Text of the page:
Salviatti and Company

Main Hall Restoration

The main hall at Glessner House Museum has undergone restoration work during the summer, which was unveiled to the public on Wednesday August 1, 2012.  The major components of the restoration are the recreation of the portieres and draperies and the modification of the reproduction light fixtures.

Historic photos show that the main hall featured portieres and draperies in the “Peacock and Dragon” design by William Morris.  Frances Glessner records selecting the fabric in a journal entry dated April 19, 1887 while she was visiting Marshall Field’s with Charles Coolidge, one of the architects who oversaw the completion of the house after the death of H. H. Richardson.  The “Peacock and Dragon” design was a bold pattern featuring alternating pairs of peacocks and dragon set amongst a lush and detailed background.  The woven woolen fabric was created by Morris in 1878 and was available in several colorways.  The modern reproduction, made by Sanderson, is exactly like the original except that the pattern is not as large, the original having a repeat measuring 43 by 35.5 inches. 

The portieres are hung on both parlor doors, the doorway to the library, and the doorway leading to the master bedroom hallway.  Most importantly, a large panel conceals the doorways leading to the guest bathroom and servants’ hallway at the north end of the hall, which would have always been kept from view.  Single panels are also hung on each of the two windows flanking the curved door.  Brass rods, brackets, and drapery rings, matching the originals in scale and design were made for all openings.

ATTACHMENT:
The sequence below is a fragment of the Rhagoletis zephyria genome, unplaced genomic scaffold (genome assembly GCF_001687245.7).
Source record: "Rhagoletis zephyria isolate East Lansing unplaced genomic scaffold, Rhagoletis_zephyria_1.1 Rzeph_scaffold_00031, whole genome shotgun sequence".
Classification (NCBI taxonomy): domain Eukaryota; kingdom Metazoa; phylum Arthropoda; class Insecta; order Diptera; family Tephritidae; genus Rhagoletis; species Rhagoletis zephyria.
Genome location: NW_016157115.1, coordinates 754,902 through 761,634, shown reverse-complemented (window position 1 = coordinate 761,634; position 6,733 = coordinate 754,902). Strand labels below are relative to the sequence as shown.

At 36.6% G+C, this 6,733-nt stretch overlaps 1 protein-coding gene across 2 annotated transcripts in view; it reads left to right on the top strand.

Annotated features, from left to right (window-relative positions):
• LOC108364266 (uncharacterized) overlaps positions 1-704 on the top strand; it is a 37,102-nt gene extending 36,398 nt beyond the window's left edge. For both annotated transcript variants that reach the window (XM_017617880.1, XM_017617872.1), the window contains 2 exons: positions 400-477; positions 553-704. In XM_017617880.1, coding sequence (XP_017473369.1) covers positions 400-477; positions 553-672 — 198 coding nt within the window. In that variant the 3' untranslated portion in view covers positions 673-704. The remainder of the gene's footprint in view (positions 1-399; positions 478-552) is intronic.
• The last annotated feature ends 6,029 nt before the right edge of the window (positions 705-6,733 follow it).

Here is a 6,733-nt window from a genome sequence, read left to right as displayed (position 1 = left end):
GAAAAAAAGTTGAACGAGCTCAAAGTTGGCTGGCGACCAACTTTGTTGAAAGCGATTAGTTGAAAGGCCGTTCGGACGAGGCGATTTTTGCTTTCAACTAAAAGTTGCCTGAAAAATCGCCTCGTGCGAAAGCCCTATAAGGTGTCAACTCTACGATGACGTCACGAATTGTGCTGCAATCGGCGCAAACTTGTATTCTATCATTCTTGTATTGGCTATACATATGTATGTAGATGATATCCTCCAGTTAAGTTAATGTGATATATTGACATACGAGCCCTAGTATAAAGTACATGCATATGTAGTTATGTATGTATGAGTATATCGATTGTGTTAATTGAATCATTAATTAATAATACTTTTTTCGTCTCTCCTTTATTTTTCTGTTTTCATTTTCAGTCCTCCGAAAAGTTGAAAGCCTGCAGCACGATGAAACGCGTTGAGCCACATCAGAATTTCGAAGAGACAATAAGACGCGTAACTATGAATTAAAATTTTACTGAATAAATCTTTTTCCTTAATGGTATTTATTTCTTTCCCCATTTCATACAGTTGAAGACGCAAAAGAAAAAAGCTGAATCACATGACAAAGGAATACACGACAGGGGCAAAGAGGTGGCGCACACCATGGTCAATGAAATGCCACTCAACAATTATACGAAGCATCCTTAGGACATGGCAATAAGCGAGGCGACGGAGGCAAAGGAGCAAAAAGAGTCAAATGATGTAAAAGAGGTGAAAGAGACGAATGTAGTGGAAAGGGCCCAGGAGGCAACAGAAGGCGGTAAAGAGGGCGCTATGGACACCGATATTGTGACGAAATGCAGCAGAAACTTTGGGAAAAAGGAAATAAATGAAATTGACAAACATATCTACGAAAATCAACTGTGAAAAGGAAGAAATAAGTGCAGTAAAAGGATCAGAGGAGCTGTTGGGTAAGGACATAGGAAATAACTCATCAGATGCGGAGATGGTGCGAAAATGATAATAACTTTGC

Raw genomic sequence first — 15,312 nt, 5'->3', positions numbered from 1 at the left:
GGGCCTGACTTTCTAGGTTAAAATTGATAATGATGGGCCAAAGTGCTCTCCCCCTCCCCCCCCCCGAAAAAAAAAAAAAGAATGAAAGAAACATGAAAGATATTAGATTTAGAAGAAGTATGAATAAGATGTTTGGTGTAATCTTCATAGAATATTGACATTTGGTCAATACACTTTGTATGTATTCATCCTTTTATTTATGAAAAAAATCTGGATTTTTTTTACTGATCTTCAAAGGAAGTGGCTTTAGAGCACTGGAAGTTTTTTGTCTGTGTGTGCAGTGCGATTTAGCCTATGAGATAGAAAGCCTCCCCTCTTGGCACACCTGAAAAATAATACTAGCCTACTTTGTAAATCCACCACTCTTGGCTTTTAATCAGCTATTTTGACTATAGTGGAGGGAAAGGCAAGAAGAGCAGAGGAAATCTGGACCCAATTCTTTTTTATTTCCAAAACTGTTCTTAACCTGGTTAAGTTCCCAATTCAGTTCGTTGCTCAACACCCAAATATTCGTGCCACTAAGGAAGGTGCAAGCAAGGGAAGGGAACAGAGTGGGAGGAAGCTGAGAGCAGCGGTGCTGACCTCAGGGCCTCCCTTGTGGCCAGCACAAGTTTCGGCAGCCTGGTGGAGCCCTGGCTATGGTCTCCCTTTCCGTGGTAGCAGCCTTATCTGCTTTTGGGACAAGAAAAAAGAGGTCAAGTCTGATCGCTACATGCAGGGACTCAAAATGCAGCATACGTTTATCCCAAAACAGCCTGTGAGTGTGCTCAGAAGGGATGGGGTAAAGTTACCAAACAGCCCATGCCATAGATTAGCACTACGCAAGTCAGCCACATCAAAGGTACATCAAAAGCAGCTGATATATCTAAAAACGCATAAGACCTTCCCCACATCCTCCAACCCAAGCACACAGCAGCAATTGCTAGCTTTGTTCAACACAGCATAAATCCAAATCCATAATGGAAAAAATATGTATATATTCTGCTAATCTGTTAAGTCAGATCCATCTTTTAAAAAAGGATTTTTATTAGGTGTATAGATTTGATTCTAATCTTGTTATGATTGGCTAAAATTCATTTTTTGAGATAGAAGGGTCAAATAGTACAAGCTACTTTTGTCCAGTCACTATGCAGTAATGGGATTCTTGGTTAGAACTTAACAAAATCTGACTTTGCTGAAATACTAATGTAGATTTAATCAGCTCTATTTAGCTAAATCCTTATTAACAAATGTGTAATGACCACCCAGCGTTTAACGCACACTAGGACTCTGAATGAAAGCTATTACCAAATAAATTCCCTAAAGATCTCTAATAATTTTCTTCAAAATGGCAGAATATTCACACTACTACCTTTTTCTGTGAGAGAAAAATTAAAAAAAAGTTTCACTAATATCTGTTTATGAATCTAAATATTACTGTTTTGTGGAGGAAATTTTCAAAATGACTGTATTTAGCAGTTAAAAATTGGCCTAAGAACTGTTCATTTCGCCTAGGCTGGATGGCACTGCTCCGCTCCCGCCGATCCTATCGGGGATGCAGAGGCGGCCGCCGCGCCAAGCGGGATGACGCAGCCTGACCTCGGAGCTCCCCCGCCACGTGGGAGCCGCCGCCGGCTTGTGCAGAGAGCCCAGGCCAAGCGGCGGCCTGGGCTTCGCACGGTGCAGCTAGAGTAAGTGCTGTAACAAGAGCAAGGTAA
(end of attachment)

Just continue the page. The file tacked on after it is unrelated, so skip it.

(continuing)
The wall sconces, which are reproductions made in the 1970s, have been retrofitted with “spider” brackets to accommodate the proper glass shades.  These shades, made in the 1980s by the Salviatti & Company studios in Venice, replicate the original “Murano” glass shades with their simple striped design on broad cylinders.  They match the shades found in the parlor, and have been in storage awaiting installation for thirty years.  In addition, the second floor sconces were reworked by recreating the beautiful six petal back plates and additional two petal detail on the stem.  All fixtures were repainted and repaired as needed. 

The hall now conveys more of the “cozy” feeling that the Glessners specifically asked Richardson for when discussing the design of the house.  The lush fabric makes the space seem more intimate and quiet, and helps relieve the repetition of the oak wall paneling which surrounds the room.

In coming months, additional work in the main hall will include the installation of a reproduction of the original William Morris Lily carpeting on the main stairs leading up from the front entrance and additional work on the first and second floor carpeting. 

The projects are being funded by generous gifts to the 125th Anniversary Fund by Allan Vagner, Sandra Danforth, and Robert Furhoff.